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Published by: JPIC | Hardcover |
ISBN 978-4-86658-021-0
304 pages | 210mm (h) x 148mm (w) | March 2018

Architecture

Contemporary Japanese Architects

Profiles in Design

Taro Igarashi

Translated by David Noble

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About the Book

Architects play an essential role in contemporary society, helping to shape the environment in which we live and work. This book explores how architects in Japan have responded to the demands of their times and how they continue to engage with new economic realities and the shifting global order.

 

The moving image of Japanese society is reflected in the work of the internationally acclaimed architects profiled in this book. Award-winning architectural historian Igarashi Taro presents the work of architects from the generation rising from the ashes of postwar Japan through the postwar economic boom (Kenzō Tange, Kishō Kurokawa, Arata Isozaki), to the generation that quietly gathered strength during the recession of the 1970s (Tadao Andō, Toyoo Itō, Kazunari Sakamoto, Terunobu Fujimori, Naoki Iijima); from the generation that debuted in the bubble economy of the 1980s (SANAA, Kazuyo Sejima, Ryūe Nishizawa, Kengo Kuma) to the generation that began their work after the Great Hanshin-Awaji Earthquake (1995) and the collapse of the bubble economy (Atelier Bow-Wow, Hitoshi Abe, Tezuka Architects, Shūhei Endō); and finally, after decades of economic stagnation, to the generation that has come to the fore since the beginning of the twenty-first century (Sou Fujimoto, Jun’ya Ishigami, and others).

 

Contemporary Japanese architects have pioneered developments in sustainability and introduced engineering innovations that have changed not only the look of modern buildings but the ways in which they can be constructed. Japanese design concepts, realized in major public buildings around the world, communicate with a global audience and contribute toward shaping our shared future.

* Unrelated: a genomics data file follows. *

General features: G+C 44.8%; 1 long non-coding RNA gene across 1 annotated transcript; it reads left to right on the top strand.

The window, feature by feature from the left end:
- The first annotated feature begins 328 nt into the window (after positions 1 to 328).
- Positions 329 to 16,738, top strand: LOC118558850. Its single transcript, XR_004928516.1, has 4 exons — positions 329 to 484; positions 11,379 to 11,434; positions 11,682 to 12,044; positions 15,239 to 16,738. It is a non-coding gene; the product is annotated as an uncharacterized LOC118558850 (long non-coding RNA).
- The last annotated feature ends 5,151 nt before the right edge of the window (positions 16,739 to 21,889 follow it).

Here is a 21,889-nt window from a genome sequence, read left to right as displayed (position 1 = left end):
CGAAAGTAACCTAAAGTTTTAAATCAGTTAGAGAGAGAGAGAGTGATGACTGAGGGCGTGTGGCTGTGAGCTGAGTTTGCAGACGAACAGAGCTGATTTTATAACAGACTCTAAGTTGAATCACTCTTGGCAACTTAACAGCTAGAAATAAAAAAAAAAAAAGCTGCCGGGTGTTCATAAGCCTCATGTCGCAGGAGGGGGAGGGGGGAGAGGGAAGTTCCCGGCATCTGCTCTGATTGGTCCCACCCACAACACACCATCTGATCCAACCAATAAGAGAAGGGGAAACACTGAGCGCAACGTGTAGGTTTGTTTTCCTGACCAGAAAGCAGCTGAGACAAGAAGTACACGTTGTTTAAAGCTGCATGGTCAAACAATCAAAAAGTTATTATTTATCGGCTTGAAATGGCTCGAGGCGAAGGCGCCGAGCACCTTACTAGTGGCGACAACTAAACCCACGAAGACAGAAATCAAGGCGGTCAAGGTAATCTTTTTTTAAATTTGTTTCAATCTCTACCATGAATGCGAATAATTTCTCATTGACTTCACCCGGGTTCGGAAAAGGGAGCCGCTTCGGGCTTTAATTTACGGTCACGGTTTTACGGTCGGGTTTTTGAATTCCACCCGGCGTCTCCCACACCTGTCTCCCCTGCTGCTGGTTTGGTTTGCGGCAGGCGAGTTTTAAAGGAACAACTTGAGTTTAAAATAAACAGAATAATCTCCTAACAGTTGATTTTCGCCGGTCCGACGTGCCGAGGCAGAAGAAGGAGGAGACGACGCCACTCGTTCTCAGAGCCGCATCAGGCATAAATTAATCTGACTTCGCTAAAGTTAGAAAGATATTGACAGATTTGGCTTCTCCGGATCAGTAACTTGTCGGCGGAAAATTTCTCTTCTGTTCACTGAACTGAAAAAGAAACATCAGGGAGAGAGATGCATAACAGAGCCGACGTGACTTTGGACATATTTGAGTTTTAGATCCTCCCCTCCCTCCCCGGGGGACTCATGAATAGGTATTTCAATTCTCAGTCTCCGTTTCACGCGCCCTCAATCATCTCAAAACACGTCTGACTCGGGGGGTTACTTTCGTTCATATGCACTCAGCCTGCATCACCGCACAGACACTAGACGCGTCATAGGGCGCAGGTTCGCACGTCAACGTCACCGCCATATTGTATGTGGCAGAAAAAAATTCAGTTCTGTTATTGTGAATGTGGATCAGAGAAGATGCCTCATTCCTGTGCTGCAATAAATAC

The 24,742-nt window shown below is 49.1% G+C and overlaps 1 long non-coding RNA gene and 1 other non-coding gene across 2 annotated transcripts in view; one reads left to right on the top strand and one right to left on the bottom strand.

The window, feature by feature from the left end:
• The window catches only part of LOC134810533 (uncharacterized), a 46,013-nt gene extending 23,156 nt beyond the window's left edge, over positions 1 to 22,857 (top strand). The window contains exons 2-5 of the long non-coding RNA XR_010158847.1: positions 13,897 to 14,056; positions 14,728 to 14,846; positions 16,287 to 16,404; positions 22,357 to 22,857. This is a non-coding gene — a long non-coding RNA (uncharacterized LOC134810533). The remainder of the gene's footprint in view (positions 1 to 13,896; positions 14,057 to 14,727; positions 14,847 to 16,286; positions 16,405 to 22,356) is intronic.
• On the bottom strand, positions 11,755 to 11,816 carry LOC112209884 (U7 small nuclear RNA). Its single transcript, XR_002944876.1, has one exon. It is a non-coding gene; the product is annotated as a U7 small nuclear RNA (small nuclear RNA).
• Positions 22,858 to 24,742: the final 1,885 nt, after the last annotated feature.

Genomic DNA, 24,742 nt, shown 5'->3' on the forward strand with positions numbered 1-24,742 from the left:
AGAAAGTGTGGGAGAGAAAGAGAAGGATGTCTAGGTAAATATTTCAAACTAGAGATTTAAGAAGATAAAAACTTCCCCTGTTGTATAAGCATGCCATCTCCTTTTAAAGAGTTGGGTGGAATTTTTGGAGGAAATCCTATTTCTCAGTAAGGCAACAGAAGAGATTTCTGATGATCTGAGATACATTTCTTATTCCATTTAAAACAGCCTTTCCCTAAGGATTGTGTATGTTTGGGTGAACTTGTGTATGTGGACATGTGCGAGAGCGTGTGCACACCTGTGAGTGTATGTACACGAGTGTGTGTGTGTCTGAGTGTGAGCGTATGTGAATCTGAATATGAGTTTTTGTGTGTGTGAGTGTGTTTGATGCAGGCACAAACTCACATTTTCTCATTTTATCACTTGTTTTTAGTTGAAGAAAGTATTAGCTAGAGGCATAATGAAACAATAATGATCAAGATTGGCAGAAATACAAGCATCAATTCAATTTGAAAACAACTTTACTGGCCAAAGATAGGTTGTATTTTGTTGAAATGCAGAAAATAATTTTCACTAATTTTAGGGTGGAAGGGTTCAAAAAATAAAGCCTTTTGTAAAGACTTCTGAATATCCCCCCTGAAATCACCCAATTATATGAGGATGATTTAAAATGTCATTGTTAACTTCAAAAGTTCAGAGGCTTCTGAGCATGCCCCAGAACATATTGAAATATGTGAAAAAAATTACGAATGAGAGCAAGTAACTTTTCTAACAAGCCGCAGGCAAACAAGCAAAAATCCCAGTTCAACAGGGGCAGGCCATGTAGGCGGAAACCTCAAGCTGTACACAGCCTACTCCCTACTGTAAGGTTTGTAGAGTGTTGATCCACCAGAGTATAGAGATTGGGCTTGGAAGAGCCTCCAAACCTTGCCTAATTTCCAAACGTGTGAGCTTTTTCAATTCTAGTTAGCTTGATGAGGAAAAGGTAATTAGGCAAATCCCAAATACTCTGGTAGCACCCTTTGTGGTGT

Contemporary Japanese Architects: Profiles in Design begins with the devastation following World War II and ends with what is considered the greatest crisis of the postwar era—the Great East Japan Earthquake—a disaster that plunged Japan into a larger narrative for the first time in many years. Even if this does not immediately change everything about architecture, there is no doubt that when we look back on this time, it will prove to have been a turning point.

 

(From ‘In Conclusion: Architecture after March 2011’ by the author)

About the Author

Taro Igarashi, architectural historian and critic, is a professor in the Graduate School of Engineering at Tōhoku University. He served as commissioner for the Japan Pavilion at the Venice Biennale of Architecture in 2008. Publications include Kenchiku wa ika ni shakai to kairo o tsunagu no ka [How Does Architecture Connect with Society?] (2010); Shinpen: Shin shūkyō to kyodai kenchiku [New Edition: The New Religions and Monumental Architecture] (2007); Gendai kenchiku ni kansuru 16-shō [Sixteen Chapters on Contemporary Architecture] (2006); Gendai kenchiku no pāsupekutibu [Perspectives on Contemporary Architecture] (2005); Kabōbi toshi [The Overprotected City] (2004); and Sensō to kenchiku [War and Architecture] (2003).

Published by: JPIC | Hardcover |
ISBN 978-4-86658-021-0
304 pages | 210mm (h) x 148mm (w) pages | March 2018